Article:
Much has been said—in print, on talk shows, at the White House—about the use of blood on the cover of my short-story collection, The Bleeder. It has even been suggested that I chose blood—over, say, strawberry jam—to titillate the curiosity of people whose lust for violence is so intense that it guides their book-buying decisions.
I’d like to address a few of these accusations now:
First, the idea that I used blood imagery as a way of enticing readers fond of murder and mayhem is ridiculous. Yes, it is true that the American people love entertainment that features spurting blood and gratuitous torture, but if I wanted to create a cover image that truly reflects our great nation’s appetite for violence, I would have bathed the thing in red and thrown in a few chunks of flesh and brain matter, to let people know that the killing was done with a shotgun, at close range. As it is, all I did was use a few drops of blood—a level of restraint that several critics in the blood-lust community have deemed “insufficient.”
Second, some readers have expressed concern that the blood on the cover is mine. It is not. As I have said many times, I am dedicated to my work, but not that dedicated. The blood on the cover is actually that of my art director, who volunteered her vein juice because she claimed it was an all-American shade of red (as opposed to my blood, which has a strange, greenish tint to it). My gratitude goes out to her, because we used a lot more than a few drops of her blood. I am a perfectionist, so I insisted that she photograph several hundred blood-drop dispersion patterns to make sure we got the best possible one. Not to worry, though: The paramedics said she could have lost another pint or two of blood and still survived without much brain damage.
Third, as I have explained many times, the blood on the cover is a metaphor. Inevitably, however, some wiseass with a master’s degree stands up at my readings and asks, “A metaphor for what?”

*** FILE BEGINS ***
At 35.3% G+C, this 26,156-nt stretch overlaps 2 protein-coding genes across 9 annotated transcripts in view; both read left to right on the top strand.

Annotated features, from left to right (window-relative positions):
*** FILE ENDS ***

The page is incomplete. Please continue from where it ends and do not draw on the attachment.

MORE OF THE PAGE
Let’s clear that up once and for all. It is, of course, a metaphor for—what else?—blood! I mean, how literal do I have to get? It’s not like I put the New York Times crossword puzzle on the cover to mystify people. No, I put blood on the cover because the story after which the collection is based has some blood in it, and I thought—in the British accent that my thoughts sometimes adopt—what a bloody marvelous idea! Simply put, using drops of blood as a metaphor for drops of blood is the sort of layered imagery that makes The Bleeder such a highly regarded work of literary genius.
Fourth, it should be obvious to everyone that if blood were not on the cover, I would have to call the collection something else. It wouldn’t make much sense to call a book The Bleeder if there were a bunch of butterflies flitting around on cover, now would it? And if there were a horse or a monkey or a sailboat on the cover, calling the book The Bleeder would have just confused people. They might have thought something bad happened on that sailboat, or that the monkey was psychotic and murdered a team of scientists. A few drops of blood gets the message across in the most straight-forward way possible—someone in the book loses a few drops of blood. No big deal. Nothing a wad of Kleenex can’t handle. Nothing to get worked up about. What kind of sick, twisted mind immediately assumes that blood equals murder? Statistically speaking, most blood loss has nothing to do with murder. Car accidents, power-tool mishaps, surgical procedures, cut feet, odd slips of a kitchen knife—these account for most of the blood loss in this country.
The fact is, American literature has been mired in the muck of sensationalism for far too long. It my sincere hope that the level of discourse over the cover image of my next book, The Shitter, is a bit more sophisticated.